At a block 104, the control module 74 initiates activation of the indicator 76 associated with the selected cell 66 having the object 72 of interest. For example, if the indicator 76 is an LED, the control module 74 can send a control signal to turn ON that LED. The indicator 76 is then activated at a block 106.
If the user subsequently removes the object 72 of interest from its cell 66, then the control module 74 initiates deactivation of the activated indicator 76 associated with that cell 66 at a block 108. For example, if the activated indicator 76 is an LED that is turned ON, then the control module 74 can send another control signal to turn OFF that LED at the block 108. The indicator 76 is then deactivated at a block 110.
From the above description, it can be seen that the system 60 of
The various uses of the system 60 and method 90 can include but not be limited to the following fields: pharmacies, hospitals, assembly lines, shopping kiosks, airports, retail stores, and so forth.
All of the above U.S. patents, U.S. patent application publications, U.S. patent applications, foreign patents, foreign patent applications and non-patent publications referred to in this specification and/or listed in the Application Data Sheet, are incorporated herein by reference, in their entirety.
The above description of illustrated embodiments, including what is described in the Abstract, is not intended to be exhaustive or to limit the invention to the precise forms disclosed. While specific embodiments and examples are described herein for illustrative purposes, various equivalent modifications are possible within the scope of the invention and can be made without deviating from the spirit and scope of the invention.
For example, embodiments have been described above in which the RFID tags 14 are attached to objects 72, and provide data pertaining to the objects 72. In other embodiments, the RFID tags 14 may be provided with sensor elements, such that the RFID tags 14 can detect and collect data regarding temperature, humidity, air pressure, lighting levels, presence of certain chemical substances, presence and strength of electromagnetic or other types of signals, or other environmental condition (within or in the vicinity of the cells) that can be sensed and stored by the RFID tags 14. Such detected and collected data can then be provided to the RFID reader and/or control module 74 when the RFID tag 14 is interrogated.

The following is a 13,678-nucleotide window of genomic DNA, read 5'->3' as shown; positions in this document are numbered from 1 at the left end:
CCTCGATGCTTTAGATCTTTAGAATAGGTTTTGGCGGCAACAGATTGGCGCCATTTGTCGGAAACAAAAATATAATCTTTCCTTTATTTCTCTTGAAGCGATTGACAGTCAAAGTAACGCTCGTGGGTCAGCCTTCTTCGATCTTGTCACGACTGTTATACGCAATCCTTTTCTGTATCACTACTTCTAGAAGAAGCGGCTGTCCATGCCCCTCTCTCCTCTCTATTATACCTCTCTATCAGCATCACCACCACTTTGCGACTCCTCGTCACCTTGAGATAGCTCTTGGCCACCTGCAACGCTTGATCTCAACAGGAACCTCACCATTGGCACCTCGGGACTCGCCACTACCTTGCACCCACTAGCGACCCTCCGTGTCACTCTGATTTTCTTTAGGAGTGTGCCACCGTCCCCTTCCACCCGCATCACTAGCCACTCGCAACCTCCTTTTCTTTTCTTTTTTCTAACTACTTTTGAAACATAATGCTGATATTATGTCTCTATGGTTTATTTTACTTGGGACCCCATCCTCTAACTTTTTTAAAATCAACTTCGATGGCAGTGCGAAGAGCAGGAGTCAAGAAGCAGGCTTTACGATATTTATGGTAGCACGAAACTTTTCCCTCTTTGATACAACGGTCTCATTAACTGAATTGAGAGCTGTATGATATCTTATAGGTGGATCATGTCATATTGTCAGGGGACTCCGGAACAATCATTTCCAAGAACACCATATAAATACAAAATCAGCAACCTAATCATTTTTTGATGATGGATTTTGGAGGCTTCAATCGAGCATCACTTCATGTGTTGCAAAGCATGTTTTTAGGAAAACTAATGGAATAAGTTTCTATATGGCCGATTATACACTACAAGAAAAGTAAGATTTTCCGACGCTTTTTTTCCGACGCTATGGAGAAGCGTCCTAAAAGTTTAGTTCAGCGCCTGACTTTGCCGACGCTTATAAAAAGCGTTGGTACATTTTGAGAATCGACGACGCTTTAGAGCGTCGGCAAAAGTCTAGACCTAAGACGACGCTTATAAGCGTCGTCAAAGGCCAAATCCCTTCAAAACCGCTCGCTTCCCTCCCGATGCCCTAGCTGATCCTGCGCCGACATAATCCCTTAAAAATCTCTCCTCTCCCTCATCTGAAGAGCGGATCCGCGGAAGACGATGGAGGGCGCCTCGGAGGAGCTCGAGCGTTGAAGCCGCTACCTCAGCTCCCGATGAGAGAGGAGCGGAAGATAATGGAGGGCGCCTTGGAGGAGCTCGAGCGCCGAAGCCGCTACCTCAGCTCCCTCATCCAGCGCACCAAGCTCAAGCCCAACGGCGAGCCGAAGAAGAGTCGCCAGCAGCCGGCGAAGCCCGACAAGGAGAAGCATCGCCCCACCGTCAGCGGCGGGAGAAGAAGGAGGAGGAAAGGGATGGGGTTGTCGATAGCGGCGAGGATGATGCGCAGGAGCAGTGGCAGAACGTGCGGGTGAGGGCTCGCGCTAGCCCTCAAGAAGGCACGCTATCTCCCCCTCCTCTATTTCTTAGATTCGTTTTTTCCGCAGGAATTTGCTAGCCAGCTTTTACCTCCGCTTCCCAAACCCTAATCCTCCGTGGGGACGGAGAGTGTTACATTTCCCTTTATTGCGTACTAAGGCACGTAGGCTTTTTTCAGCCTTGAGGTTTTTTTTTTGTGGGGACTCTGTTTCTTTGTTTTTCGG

Furthermore, various embodiments have been described above in the context of the data carrier being in the form of an RFID tag 14. It is appreciated that other embodiments can be provided for use with other types of data carriers, such as acoustical tags. In such other embodiments, the cells of the carrier frame 64 can be structured to prevent or decrease the propagation or distribution of acoustic waves between cells 66. Moreover, the control module 74 and the data collection device 10 can communicate or otherwise cooperate with each other in a manner similar to the embodiments above, so as to select and locate an object 72 of interest. In such implementations, the data collection device 10 can be a single mode device to communicate with acoustical tags or a multi-mode device that can communicate with acoustical tags and other types of data carriers (such as RFID tags, barcodes, matrix codes, stacked codes, and the like). In such embodiments of the data collection device 10, input and output transducers and other acoustical components can be provided in the data collection device 10 to allow communication of acoustical signals with the acoustical tag(s), alternatively or additionally to the components described above for communicating with RFID tags 14. Further, input and output transducers can be provided instead of the antennas 70 in the cells 66 of the carrier structure 62 to send/receive acoustical signals.
Embodiments have been described above in which one of the indicators 76 is activated to identify the location of an object 72 of interest. In another embodiment (at the block 104 of
In the embodiments described above, various signals have been described as being an RF signal. It is understood that the RF signal(s) can be included in at least the radio band and microwave band of frequencies.
These and other modifications can be made to the embodiments in light of the above detailed description. The terms used in the following claims should not be construed to limit the invention to the specific embodiments disclosed in the specification and the claims. Rather, the scope of the invention is to be determined entirely by the following claims, which are to be construed in accordance with established doctrines of claim interpretation.
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|U.S. Classification||340/10.1, 340/572.1, 340/8.1|
|Cooperative Classification||H01Q1/2216, G01S13/765|
|European Classification||G01S13/76D, H01Q1/22C2|
|Sep 25, 2008||AS||Assignment|
Owner name: INTERMEC IP CORP., WASHINGTON
Free format text: ASSIGNMENT OF ASSIGNORS INTEREST;ASSIGNORS:MALTSEFF, PAUL A.;PAYNE, RONALD D.;REEL/FRAME:021587/0823;SIGNING DATES FROM 20080402 TO 20080409
Owner name: INTERMEC IP CORP., WASHINGTON
Free format text: ASSIGNMENT OF ASSIGNORS INTEREST;ASSIGNORS:MALTSEFF, PAUL A.;PAYNE, RONALD D.;SIGNING DATES FROM 20080402 TO 20080409;REEL/FRAME:021587/0823
|Jun 24, 2015||FPAY||Fee payment|
Year of fee payment: 4